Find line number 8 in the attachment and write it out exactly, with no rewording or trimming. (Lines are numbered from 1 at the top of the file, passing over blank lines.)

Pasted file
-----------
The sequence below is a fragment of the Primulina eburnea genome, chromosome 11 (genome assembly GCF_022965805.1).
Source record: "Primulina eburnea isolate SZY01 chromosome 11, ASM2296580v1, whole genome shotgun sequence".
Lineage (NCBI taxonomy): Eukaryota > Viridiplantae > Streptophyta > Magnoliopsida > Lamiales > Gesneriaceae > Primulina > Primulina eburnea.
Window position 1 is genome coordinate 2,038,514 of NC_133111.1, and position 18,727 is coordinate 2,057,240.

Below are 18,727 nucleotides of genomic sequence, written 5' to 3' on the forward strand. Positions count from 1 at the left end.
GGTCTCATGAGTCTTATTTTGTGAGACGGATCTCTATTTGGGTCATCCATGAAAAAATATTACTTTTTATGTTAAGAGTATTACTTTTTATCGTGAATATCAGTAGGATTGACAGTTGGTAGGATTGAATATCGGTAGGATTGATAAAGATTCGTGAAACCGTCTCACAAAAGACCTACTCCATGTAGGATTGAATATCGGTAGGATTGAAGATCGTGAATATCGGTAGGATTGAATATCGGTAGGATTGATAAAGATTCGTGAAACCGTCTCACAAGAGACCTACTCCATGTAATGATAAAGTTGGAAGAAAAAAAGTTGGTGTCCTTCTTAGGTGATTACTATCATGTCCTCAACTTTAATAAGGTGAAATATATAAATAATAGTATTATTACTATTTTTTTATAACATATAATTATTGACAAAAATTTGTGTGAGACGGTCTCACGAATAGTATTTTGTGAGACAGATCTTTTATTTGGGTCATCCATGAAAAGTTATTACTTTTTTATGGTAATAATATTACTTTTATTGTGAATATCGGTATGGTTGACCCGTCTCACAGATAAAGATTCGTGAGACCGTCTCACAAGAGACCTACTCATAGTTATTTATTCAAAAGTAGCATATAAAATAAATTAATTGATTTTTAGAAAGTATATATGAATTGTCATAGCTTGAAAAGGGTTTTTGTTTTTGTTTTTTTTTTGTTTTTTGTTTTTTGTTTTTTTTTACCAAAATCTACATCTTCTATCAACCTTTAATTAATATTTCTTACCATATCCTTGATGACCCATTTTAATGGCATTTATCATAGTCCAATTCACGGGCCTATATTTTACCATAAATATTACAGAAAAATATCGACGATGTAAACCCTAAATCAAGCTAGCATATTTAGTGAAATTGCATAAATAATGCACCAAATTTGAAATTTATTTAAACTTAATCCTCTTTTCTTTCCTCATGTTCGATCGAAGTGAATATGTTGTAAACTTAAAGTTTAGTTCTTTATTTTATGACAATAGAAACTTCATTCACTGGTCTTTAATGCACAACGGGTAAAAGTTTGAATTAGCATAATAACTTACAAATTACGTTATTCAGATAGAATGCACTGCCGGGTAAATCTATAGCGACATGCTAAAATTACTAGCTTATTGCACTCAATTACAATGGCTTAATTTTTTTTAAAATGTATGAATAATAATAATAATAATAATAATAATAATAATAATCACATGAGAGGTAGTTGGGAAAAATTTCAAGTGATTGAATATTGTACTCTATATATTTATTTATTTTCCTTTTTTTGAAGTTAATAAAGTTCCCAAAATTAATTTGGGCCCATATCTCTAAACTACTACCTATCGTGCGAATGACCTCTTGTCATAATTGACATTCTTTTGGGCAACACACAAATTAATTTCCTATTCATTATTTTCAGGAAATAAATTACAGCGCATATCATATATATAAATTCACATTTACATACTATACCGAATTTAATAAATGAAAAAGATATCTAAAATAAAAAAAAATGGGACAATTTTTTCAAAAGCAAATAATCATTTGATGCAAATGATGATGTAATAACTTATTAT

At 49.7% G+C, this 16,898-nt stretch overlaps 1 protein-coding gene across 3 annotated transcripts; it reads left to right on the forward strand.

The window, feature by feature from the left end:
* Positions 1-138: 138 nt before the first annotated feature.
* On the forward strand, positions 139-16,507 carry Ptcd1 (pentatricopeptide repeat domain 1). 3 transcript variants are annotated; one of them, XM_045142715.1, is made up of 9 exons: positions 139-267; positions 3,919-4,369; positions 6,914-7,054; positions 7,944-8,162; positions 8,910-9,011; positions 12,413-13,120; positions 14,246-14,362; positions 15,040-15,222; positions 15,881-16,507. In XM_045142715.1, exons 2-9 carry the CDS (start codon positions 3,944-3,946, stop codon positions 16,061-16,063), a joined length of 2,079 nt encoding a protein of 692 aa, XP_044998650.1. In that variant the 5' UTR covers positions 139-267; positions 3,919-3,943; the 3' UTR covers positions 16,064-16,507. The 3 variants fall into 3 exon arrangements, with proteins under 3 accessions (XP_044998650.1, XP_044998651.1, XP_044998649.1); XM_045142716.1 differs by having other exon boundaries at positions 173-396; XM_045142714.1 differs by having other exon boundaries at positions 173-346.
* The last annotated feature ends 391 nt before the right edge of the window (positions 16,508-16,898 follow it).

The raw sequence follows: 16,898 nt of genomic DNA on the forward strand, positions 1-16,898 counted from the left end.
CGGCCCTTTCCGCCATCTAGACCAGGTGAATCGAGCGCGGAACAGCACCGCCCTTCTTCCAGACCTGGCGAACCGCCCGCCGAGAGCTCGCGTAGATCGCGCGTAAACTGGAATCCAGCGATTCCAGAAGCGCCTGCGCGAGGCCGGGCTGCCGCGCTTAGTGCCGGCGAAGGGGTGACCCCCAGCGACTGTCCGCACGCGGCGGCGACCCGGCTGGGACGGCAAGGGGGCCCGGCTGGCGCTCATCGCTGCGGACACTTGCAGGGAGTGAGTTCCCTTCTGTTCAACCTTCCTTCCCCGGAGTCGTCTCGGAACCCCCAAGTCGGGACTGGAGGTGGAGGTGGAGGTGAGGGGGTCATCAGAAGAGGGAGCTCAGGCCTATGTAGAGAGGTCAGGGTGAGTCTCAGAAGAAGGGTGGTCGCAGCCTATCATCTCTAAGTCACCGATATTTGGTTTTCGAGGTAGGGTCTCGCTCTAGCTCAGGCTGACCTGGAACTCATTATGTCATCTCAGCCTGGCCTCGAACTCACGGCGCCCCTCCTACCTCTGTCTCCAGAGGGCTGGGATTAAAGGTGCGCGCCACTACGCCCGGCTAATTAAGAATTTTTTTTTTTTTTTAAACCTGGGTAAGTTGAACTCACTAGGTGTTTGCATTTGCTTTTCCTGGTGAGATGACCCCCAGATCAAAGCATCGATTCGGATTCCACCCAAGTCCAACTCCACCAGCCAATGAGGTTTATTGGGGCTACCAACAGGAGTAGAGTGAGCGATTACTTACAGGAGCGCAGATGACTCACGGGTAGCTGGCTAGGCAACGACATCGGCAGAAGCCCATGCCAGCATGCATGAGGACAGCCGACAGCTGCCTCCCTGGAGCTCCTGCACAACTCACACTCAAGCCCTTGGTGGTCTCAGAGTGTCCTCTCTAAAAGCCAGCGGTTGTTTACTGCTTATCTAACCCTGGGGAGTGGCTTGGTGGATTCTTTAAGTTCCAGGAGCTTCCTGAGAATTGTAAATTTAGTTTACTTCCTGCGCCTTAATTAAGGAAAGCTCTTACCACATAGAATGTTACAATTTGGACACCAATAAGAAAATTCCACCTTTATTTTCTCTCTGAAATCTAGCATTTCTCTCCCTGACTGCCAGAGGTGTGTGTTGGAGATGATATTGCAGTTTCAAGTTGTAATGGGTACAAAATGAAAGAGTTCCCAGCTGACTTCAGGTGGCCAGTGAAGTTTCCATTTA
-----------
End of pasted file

The window, feature by feature from the left end: